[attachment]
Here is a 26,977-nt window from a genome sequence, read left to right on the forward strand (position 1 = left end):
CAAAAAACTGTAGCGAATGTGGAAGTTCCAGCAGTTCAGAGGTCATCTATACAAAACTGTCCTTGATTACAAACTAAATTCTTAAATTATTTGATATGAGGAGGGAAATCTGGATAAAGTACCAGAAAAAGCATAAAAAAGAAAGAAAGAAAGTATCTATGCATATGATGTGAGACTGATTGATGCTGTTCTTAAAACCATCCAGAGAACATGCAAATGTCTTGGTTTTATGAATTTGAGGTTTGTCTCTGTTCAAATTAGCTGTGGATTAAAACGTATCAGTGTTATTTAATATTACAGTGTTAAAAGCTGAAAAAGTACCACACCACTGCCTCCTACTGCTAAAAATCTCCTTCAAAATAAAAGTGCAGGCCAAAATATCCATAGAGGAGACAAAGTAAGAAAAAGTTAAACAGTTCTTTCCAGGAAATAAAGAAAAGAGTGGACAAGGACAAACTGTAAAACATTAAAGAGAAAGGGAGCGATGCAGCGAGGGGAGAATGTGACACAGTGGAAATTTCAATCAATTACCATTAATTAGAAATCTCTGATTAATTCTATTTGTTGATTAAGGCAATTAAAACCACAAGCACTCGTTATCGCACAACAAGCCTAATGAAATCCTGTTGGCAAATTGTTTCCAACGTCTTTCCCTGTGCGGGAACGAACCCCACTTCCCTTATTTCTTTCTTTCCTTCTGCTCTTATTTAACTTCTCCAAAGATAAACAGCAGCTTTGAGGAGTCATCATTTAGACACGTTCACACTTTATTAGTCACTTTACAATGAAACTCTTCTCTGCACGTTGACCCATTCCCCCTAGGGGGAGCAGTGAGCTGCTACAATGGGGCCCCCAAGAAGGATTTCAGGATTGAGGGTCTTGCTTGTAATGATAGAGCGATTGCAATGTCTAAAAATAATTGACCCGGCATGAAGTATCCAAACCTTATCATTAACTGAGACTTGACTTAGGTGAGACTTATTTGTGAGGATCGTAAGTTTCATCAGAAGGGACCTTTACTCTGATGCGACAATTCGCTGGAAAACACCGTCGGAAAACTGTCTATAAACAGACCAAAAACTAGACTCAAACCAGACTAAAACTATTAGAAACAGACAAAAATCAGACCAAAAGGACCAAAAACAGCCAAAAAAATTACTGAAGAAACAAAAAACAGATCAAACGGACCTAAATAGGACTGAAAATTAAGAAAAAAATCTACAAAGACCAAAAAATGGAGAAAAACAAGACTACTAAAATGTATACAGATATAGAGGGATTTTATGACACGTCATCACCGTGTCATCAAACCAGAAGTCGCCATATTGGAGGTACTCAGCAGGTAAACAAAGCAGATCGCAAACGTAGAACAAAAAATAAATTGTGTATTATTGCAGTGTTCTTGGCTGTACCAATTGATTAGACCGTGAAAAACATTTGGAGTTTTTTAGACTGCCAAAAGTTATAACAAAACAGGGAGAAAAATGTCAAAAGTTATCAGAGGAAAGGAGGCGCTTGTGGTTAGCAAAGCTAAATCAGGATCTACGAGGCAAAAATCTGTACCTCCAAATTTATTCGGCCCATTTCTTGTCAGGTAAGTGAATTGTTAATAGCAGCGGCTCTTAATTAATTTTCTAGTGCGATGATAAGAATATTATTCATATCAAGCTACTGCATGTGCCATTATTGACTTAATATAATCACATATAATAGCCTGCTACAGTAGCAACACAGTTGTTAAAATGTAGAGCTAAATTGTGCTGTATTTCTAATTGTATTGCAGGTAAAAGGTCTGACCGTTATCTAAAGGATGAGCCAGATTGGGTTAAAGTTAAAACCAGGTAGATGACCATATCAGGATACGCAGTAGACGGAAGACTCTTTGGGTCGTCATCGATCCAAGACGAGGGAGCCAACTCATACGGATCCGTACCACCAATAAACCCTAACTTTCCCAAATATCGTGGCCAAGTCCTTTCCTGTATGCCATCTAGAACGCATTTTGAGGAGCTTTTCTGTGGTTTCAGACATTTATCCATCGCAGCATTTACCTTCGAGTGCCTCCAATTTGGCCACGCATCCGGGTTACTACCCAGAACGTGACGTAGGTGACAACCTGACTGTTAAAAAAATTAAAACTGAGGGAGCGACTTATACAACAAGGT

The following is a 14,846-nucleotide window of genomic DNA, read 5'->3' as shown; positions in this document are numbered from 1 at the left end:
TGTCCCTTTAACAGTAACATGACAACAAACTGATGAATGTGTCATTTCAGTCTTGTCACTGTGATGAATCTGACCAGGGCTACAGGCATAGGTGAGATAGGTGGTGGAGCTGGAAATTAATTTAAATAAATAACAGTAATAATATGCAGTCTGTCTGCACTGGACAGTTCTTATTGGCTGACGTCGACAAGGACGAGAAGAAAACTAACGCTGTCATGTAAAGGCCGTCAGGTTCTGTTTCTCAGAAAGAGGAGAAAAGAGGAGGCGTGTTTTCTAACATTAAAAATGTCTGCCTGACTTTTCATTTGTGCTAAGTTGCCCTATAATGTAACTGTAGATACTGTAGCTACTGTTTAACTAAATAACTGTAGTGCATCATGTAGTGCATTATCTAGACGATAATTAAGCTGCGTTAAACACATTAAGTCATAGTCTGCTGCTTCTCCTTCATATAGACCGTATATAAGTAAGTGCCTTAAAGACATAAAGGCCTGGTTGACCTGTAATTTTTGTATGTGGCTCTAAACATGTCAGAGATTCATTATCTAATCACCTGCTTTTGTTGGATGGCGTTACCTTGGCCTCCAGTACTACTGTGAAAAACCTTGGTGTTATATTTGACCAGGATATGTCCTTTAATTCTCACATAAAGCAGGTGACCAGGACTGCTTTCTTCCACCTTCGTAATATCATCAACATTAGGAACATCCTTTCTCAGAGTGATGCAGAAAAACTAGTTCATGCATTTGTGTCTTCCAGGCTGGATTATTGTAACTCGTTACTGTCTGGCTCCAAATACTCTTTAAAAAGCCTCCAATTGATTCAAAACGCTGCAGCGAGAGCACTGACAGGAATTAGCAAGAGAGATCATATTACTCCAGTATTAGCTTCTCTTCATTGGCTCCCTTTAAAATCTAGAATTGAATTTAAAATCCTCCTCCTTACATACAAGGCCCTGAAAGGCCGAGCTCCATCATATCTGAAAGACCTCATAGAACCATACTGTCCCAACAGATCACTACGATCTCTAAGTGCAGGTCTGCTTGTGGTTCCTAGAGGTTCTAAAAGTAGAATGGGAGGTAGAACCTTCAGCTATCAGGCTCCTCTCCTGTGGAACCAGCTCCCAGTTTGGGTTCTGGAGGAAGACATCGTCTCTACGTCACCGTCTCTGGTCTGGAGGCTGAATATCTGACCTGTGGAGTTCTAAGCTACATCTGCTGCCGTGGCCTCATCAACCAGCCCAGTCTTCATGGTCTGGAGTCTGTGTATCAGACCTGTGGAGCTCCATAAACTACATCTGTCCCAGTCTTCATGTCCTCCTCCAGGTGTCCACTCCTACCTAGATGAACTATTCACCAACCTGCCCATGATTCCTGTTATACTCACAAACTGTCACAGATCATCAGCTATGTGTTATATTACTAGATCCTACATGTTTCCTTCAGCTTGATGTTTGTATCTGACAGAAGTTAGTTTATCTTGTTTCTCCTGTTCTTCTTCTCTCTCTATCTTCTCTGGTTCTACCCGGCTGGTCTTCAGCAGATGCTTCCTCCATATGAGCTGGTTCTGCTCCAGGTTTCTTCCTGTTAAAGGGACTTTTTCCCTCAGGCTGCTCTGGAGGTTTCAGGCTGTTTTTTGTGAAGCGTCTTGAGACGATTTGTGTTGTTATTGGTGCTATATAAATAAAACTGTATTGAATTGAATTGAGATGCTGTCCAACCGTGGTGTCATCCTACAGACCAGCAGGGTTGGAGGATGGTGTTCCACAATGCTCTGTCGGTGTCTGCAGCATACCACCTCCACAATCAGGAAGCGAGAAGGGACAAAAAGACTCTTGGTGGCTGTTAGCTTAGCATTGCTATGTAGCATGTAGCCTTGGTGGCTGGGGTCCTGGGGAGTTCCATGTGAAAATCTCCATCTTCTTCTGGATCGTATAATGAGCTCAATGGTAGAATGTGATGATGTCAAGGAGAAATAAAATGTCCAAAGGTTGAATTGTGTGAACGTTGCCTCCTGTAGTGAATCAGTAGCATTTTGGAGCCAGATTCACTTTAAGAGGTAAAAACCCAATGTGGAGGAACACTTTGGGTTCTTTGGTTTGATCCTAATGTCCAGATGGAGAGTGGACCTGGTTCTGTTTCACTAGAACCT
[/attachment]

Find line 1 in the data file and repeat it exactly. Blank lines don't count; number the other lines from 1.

Here is a 26,977-nt window from a genome sequence, read left to right on the forward strand (position 1 = left end):